Wednesday, July 29, 2009


These entries are to be so different from the book or articles I have written because I want to do it out of simply sharing little anecdotes, hopefully of interest. Christopher had hoped to eventually make papers for sale as a business but working out of a bedroom made it impossible so one day he decided to continue supporting the materials and time with restoration work and focus instead on research. Along the way, finally relaxing from just accomplishing large patterns he made flowers. The one here on the left I call "My flower" it was one I loved and wanted to keep. When he had his one and only exhibition at Dawson's Book Shop in 1979 he asked me to show it. He actually hadn't realized he was having an exhibition until he saw the invitation for his first slide lecture at the Book shop and it read "Exhibition!" What news it was to him so he got to work quickly and created (under pressure) some beautiful work. As he and Muir Dawson were hanging "my" flower a Book dealer came in the door, pointed at my flower and said "I want that!"and Chris said "Okay." His first sale after working 8 years on perfecting his marbling. As Muir Dawson wrote in the Tribute book "Remembering Chris" he stated the true spirit of Chris " He had only one showing where his marbling was for sale and in total probably gave away more material than he sold." So very true, he hated giving a price(as I do) and it wasn't because we didn't need money, he was just so happy to see enthusiasm and joy and always said to me that he was still learning! I can truly say we gave it our spirit without much money; our first vacation after 10 years of marriage to New Mexico, what inspiration of colors! I do not have a single one of these early flowers, he gave them all away except the one below that he made much later.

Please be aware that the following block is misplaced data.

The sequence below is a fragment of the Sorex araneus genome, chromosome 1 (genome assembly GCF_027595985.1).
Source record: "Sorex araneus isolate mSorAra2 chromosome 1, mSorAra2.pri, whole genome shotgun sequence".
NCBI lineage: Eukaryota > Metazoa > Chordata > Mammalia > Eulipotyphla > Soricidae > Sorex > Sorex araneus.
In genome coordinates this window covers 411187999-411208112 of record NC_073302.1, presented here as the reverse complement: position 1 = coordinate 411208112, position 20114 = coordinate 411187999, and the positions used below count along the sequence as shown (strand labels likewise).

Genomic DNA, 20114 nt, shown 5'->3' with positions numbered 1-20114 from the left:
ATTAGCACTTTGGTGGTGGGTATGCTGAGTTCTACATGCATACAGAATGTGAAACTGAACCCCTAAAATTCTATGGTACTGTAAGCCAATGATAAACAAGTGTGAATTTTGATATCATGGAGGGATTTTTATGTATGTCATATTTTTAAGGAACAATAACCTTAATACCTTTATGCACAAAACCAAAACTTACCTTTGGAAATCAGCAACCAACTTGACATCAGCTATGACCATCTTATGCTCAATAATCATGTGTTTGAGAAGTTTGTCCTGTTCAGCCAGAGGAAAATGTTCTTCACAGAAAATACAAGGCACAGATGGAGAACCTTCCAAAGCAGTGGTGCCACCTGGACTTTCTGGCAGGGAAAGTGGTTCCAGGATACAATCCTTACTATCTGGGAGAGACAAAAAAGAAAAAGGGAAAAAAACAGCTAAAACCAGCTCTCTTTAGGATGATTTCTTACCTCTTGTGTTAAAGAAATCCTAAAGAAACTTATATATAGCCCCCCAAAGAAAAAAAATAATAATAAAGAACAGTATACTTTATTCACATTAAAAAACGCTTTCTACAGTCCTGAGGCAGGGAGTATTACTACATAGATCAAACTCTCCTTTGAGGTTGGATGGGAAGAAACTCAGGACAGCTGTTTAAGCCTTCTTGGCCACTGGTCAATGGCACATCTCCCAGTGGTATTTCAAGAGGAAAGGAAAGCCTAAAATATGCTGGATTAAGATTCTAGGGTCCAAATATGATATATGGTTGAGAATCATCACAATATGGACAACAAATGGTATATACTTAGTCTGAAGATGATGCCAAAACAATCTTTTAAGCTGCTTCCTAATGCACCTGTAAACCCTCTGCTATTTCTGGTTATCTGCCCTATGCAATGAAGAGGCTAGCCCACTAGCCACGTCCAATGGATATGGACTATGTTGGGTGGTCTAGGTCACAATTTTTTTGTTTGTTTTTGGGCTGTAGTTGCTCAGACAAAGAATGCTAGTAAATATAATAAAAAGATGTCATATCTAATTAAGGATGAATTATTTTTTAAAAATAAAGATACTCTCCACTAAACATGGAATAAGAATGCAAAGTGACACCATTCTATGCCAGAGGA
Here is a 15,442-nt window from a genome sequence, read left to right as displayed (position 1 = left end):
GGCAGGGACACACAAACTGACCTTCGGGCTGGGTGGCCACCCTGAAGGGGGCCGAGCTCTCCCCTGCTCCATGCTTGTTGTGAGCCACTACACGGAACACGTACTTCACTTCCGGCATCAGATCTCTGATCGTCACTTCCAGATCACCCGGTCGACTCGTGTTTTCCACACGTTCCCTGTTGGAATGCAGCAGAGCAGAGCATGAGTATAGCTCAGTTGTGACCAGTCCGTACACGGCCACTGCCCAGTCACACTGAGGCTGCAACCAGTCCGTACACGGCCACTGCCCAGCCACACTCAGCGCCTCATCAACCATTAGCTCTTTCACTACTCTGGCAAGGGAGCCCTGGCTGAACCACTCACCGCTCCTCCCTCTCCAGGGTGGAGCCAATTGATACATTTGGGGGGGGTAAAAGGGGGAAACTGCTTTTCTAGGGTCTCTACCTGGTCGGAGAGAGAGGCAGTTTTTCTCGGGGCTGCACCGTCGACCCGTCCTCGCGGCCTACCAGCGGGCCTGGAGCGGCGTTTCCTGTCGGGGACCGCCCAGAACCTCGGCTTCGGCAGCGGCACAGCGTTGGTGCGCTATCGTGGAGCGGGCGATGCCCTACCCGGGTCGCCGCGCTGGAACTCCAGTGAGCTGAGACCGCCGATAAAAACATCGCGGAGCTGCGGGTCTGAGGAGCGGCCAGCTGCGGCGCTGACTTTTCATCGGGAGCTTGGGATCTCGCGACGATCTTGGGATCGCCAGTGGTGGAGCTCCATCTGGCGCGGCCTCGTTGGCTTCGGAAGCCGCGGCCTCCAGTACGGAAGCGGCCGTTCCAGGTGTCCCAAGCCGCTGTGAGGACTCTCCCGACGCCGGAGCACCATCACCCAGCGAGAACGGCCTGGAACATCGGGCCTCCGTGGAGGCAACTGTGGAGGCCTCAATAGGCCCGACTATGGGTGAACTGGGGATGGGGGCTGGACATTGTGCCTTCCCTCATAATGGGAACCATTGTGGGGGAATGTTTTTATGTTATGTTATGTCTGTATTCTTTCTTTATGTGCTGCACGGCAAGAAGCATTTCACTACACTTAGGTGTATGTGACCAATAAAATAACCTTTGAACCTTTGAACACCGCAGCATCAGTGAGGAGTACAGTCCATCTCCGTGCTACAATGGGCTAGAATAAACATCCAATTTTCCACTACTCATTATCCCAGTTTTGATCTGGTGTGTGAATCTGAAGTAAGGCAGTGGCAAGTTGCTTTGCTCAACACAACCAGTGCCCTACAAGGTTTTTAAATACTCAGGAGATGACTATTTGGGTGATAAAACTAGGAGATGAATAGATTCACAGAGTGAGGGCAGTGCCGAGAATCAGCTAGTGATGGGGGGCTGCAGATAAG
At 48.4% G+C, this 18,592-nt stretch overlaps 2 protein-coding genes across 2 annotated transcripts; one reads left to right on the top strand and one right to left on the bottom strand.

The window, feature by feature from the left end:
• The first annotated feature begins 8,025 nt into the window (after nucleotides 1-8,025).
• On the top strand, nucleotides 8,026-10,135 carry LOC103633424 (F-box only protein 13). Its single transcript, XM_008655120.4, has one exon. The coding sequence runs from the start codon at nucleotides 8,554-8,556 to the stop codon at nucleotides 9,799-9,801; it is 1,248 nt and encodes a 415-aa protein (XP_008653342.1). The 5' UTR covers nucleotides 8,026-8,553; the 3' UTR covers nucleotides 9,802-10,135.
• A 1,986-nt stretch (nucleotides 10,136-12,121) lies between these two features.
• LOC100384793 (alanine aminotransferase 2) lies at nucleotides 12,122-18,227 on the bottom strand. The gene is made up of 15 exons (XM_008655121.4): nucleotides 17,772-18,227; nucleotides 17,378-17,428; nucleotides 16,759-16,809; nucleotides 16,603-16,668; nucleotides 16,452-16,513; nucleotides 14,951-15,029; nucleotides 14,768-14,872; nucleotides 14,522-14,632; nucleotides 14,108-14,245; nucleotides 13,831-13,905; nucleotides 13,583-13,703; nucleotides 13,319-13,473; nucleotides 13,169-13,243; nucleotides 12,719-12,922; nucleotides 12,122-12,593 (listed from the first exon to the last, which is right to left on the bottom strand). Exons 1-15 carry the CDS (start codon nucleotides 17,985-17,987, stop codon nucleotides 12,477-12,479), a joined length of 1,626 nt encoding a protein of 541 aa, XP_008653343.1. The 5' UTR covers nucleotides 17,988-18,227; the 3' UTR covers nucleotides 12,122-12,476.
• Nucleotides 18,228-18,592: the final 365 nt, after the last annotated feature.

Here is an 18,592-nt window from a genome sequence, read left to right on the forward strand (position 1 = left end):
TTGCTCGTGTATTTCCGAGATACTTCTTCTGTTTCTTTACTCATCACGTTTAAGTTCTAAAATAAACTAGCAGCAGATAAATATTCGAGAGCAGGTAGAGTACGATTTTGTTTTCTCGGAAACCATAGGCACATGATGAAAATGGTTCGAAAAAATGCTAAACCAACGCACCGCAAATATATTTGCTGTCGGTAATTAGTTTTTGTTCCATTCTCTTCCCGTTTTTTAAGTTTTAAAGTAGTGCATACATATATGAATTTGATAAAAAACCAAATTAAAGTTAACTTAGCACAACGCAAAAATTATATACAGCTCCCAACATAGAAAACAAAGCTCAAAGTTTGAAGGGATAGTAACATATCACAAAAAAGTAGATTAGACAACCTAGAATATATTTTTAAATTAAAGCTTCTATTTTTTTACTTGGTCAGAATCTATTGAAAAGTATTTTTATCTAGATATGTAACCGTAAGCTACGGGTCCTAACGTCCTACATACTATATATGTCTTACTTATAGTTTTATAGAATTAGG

I can just imagine him smiling as I write this or even disapprove, (too shy) that rascal! A beautiful giving and inspired human being and I do hope it's worth writing about. I truly thought moments ago that I give up adding to this blog but then I can't help myself sharing memories of a Marblers' quest for beauty.
In the early 80's after his lecture at Stanford University Chris was asked by Sandra Kirshenbaum of Fine Print to do a cover for her publication with
one of his flowers, but only in black & white (do to costs). He told her he couldn't do that but limited his design to two colors made to fit the cover and flowers especially created for it.
The printers told me later on when I visited them in SF that they had a heck of a time showing the fine lines coming out of the flowers.
Needless to say, every time the magazine was laid out it was taken by people. This was the first color cover of Fine Print and after that they always used color. The next cover was the piece of Chris's research of an Indian Miniature and another one for Fine Prints Tenth Anniversary.


  1. Please don't give up Ingrid, I think it's important that you share your memories of Christopher and really wonderful to see his work..

  2. Thank you Carol I needed to hear this.
    It brings up lots of emotions and memories,
    good and upsetting ones also. Hearing it is
    enjoyed makes me want to add more.